Competencies: requirements and acquisition
Higher education is given the key task to prepare the highly talented among the young to fulfil highly qualified roles in the labour market. Successful labour market performance of graduates is generally associated with the acquisition of the correct competencies. Education as an individual investment in human capital is a viewpoint dating back to the 17th century and the writings of Sir William Petty 1662, and includes later work by Adam Smith 1776. The idea was formalized and brought into mainstream economics by Schultz 1961, Becker 1964 and Mincer 1970, 1974. The strong supply-side orientation of the human capital theorys determination of labour productivity has also raised serious doubts. One of the first major competitors of the human capital theory was the job competition model Thurow, 1975, in its most extreme form explaining productivity entirely by occupational characteristics. Both the human capital theory and the job competition model in their original versions seem to be too restricted to one side of the labour market. More recently, therefore, approaches that allow explicitly for an interaction between supply-side and demand-side characteristics assignment models have been placed centrally in analyses of education-to-work stages. For a good overview of different assignment models and their distinctive features with respect to matching models, such as proposed by Mortensen 1986, or search theories e.g. Jovanovic, 1979, see Dupuy 2004.
|Date of creation:||2013|
|Contact details of provider:|| Postal: P.O. Box 616, 6200 MD Maastricht|
Web page: http://www.maastrichtuniversity.nl/
More information through EDIRC
References listed on IDEAS
Please report citation or reference errors to , or , if you are the registered author of the cited work, log in to your RePEc Author Service profile, click on "citations" and make appropriate adjustments.:
- O'Shaughnessy, K C & Levine, David I & Cappelli, Peter, 2001.
"Changes in Managerial Pay Structures 1986-1992 and Rising Returns to Skill,"
Oxford Economic Papers,
Oxford University Press, vol. 53(3), pages 482-507, July.
- O'shaughnessy, Kevin C. & Levine, David I. & Cappelli, Peter, 1998. "Changes in Managerial Pay Structures 1986-1992 and Rising Returns to Skill," Institute for Research on Labor and Employment, Working Paper Series qt3cm3820b, Institute of Industrial Relations, UC Berkeley.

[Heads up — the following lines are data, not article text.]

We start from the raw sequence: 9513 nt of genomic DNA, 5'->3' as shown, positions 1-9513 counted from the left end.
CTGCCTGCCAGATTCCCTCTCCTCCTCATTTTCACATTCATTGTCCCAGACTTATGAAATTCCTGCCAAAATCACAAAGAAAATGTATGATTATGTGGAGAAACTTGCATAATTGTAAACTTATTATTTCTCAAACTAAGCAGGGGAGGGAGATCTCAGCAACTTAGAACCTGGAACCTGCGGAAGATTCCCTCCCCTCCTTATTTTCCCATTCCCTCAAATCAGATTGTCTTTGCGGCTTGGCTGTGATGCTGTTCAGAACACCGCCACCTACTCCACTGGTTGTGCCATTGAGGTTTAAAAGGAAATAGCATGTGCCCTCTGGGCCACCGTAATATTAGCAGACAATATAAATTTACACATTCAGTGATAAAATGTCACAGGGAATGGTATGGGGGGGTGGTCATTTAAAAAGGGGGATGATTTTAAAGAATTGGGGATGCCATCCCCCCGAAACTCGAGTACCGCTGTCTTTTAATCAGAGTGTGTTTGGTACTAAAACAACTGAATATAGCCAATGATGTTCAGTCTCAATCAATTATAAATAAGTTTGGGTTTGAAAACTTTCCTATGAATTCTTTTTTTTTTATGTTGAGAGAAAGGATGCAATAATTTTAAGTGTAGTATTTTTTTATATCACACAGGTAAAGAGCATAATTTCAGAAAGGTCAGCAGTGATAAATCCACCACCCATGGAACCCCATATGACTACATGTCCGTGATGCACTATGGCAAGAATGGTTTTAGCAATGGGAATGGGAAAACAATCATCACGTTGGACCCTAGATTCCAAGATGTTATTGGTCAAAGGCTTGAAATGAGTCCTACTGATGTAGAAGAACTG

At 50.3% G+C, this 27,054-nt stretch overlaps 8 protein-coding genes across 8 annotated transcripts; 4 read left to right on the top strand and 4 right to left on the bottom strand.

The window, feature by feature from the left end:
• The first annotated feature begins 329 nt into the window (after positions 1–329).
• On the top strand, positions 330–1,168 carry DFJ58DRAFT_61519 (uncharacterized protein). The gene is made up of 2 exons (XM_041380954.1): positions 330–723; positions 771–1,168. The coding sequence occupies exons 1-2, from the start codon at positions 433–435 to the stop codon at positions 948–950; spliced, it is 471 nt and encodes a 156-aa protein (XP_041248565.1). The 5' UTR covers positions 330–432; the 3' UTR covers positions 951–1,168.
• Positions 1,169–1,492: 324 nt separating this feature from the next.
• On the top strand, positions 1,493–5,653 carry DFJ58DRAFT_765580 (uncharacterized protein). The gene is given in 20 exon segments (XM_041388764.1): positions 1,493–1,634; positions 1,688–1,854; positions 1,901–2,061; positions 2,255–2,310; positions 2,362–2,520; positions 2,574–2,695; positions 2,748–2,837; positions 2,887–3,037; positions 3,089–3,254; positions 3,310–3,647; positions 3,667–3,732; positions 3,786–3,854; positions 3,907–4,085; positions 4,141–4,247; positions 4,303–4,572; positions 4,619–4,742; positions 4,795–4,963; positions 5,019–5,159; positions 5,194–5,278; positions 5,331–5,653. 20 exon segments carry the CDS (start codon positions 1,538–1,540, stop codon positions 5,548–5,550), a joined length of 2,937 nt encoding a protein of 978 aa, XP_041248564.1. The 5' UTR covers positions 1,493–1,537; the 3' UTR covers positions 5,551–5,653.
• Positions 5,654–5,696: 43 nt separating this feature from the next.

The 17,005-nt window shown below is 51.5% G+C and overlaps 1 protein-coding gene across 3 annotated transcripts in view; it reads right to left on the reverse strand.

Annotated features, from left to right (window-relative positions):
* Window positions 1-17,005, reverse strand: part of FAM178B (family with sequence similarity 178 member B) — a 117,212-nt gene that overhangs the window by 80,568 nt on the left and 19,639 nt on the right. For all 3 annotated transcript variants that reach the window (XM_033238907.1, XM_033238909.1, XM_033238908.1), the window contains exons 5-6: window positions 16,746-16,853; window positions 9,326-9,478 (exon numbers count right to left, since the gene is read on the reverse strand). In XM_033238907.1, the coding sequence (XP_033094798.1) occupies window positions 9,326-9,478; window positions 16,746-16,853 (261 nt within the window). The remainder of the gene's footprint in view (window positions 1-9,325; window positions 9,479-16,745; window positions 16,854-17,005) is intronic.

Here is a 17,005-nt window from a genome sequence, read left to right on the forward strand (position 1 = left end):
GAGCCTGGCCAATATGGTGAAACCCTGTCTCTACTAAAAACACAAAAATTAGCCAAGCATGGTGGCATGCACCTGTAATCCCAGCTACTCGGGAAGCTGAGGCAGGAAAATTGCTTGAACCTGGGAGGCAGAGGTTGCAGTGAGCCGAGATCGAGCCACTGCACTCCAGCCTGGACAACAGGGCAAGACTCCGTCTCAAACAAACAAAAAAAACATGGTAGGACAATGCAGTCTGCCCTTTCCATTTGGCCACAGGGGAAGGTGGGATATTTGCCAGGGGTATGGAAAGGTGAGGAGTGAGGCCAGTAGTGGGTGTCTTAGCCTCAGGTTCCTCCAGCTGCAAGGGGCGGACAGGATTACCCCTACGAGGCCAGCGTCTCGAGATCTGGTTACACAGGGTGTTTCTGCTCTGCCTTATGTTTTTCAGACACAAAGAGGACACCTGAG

- K.C. O'Shaughnessy & David I. Levine & Peter Cappelli, 2000. "Changes in Managerial Pay Structures 1986-1992 and Rising Returns to Skill," NBER Working Papers 7730, National Bureau of Economic Research, Inc.
- Stasz, Cathleen, 2001. "Assessing Skills for Work: Two Perspectives," Oxford Economic Papers, Oxford University Press, vol. 53(3), pages 385-405, July. Full references (including those not matched with items on IDEAS)
When requesting a correction, please mention this item's handle: RePEc:unm:umarep:2013006. See general information about how to correct material in RePEc.
For technical questions regarding this item, or to correct its authors, title, abstract, bibliographic or download information, contact: (Leonne Portz)
If you have authored this item and are not yet registered with RePEc, we encourage you to do it here. This allows to link your profile to this item. It also allows you to accept potential citations to this item that we are uncertain about.
If references are entirely missing, you can add them using this form.
If the full references list an item that is present in RePEc, but the system did not link to it, you can help with this form.
If you know of missing items citing this one, you can help us creating those links by adding the relevant references in the same way as above, for each refering item. If you are a registered author of this item, you may also want to check the "citations" tab in your profile, as there may be some citations waiting for confirmation.
Please note that corrections may take a couple of weeks to filter through the various RePEc services.